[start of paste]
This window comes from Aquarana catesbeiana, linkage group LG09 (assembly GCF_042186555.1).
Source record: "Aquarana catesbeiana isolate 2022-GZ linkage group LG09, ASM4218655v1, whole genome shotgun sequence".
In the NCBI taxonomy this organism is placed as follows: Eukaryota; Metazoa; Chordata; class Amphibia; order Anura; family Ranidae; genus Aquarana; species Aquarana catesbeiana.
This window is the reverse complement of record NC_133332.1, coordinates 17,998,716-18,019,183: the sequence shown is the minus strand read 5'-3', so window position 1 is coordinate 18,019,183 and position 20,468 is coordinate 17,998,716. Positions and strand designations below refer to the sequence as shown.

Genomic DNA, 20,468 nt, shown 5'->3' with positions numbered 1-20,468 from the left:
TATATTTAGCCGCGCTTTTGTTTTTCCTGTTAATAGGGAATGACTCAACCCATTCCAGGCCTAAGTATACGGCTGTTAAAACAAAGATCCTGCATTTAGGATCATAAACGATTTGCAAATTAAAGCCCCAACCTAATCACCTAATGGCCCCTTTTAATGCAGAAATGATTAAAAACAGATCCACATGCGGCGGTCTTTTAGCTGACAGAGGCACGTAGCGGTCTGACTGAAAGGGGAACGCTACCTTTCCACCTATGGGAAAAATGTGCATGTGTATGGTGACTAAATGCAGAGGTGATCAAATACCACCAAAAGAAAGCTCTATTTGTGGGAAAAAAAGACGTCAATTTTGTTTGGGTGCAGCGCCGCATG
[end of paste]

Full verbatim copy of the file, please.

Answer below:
This window comes from Aquarana catesbeiana, linkage group LG09 (assembly GCF_042186555.1).
Source record: "Aquarana catesbeiana isolate 2022-GZ linkage group LG09, ASM4218655v1, whole genome shotgun sequence".
In the NCBI taxonomy this organism is placed as follows: Eukaryota; Metazoa; Chordata; class Amphibia; order Anura; family Ranidae; genus Aquarana; species Aquarana catesbeiana.
This window is the reverse complement of record NC_133332.1, coordinates 17,998,716-18,019,183: the sequence shown is the minus strand read 5'-3', so window position 1 is coordinate 18,019,183 and position 20,468 is coordinate 17,998,716. Positions and strand designations below refer to the sequence as shown.

Genomic DNA, 20,468 nt, shown 5'->3' with positions numbered 1-20,468 from the left:
TATATTTAGCCGCGCTTTTGTTTTTCCTGTTAATAGGGAATGACTCAACCCATTCCAGGCCTAAGTATACGGCTGTTAAAACAAAGATCCTGCATTTAGGATCATAAACGATTTGCAAATTAAAGCCCCAACCTAATCACCTAATGGCCCCTTTTAATGCAGAAATGATTAAAAACAGATCCACATGCGGCGGTCTTTTAGCTGACAGAGGCACGTAGCGGTCTGACTGAAAGGGGAACGCTACCTTTCCACCTATGGGAAAAATGTGCATGTGTATGGTGACTAAATGCAGAGGTGATCAAATACCACCAAAAGAAAGCTCTATTTGTGGGAAAAAAAGACGTCAATTTTGTTTGGGTGCAGCGCCGCATG